When I worked in college admissions, the admissions counselors internally described applications like bananas. If a student applied without scores or transcripts, it was like a green banana that could sit for a few days before follow-up. On the other end of the spectrum, the longer an incomplete application sat, the more rotten it became until, like an overly-aged banana, it reached a point that it was useless. This classification system allowed us to prioritize and target follow up with appropriate messages for each group.

Think about the process components in your organization that operate like bananas. Maybe you have a job platform where candidates submit partial credentials as they apply for employment. Perhaps your organization is seeking new members and those who show initial interest without follow-through may become “overly ripe”. Or it could be that your organization has people who start a registration without completing it, putting them in various stages that parallel banana maturation.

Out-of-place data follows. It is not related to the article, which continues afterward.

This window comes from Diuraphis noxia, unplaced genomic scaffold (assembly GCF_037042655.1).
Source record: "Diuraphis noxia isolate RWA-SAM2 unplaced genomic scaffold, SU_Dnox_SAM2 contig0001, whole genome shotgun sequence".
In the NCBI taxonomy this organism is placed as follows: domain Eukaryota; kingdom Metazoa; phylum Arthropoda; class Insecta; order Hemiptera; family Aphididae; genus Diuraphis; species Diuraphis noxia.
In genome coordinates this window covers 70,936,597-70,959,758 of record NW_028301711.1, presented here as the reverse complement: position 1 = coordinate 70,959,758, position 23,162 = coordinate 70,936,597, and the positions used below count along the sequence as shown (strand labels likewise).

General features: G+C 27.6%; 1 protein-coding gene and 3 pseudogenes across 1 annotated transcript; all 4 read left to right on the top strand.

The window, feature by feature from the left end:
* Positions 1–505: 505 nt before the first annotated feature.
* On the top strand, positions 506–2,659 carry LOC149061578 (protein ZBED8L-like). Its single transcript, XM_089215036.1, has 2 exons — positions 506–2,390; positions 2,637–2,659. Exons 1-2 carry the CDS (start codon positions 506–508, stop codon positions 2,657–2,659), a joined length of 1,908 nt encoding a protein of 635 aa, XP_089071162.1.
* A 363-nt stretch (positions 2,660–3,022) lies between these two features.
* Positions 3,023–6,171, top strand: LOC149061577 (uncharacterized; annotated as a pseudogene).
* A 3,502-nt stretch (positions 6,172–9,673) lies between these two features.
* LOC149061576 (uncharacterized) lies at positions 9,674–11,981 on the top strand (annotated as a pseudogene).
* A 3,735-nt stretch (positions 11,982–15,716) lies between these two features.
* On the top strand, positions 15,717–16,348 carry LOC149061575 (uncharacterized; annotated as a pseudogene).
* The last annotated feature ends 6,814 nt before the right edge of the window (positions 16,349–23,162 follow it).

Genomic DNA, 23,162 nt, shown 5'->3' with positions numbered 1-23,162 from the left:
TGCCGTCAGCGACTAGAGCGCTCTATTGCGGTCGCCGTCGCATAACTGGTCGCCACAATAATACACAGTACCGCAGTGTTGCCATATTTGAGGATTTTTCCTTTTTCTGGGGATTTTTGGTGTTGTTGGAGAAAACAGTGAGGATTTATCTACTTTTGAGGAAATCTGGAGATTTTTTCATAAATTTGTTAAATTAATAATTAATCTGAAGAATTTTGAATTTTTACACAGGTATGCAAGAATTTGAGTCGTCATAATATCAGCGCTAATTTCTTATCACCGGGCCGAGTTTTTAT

The term “banana” served as a shorthand for everyone to track the all-important completed application rate in a way that was actionable. It simplified the classification categories and aligned with strategies and priorities. It also allowed the counselors to focus their efforts on applicants that were still viable – or to ignore or to attempt a different strategy to “make banana bread” out of those that weren’t.

Maybe your organization could benefit from “going bananas” with one of your key processes. Just as with the fruit, timing is everything.

About the Author leadership dots by dr. beth triplett

Dr. beth triplett is the owner of leadership dots, offering coaching, training and consulting for new supervisors. She also shares daily lessons on her leadershipdots blog. Her work is based on the leadership dots philosophy that change happens through the intentional connecting of small steps in the short term to the big picture in the long term.

Leave a Reply

Fill in your details below or click an icon to log in:

WordPress.com Logo

You are commenting using your WordPress.com account. Log Out /  Change )

Google photo

You are commenting using your Google account. Log Out /  Change )

Twitter picture

You are commenting using your Twitter account. Log Out /  Change )

Facebook photo

You are commenting using your Facebook account. Log Out /  Change )

Connecting to %s

This site uses Akismet to reduce spam. Learn how your comment data is processed.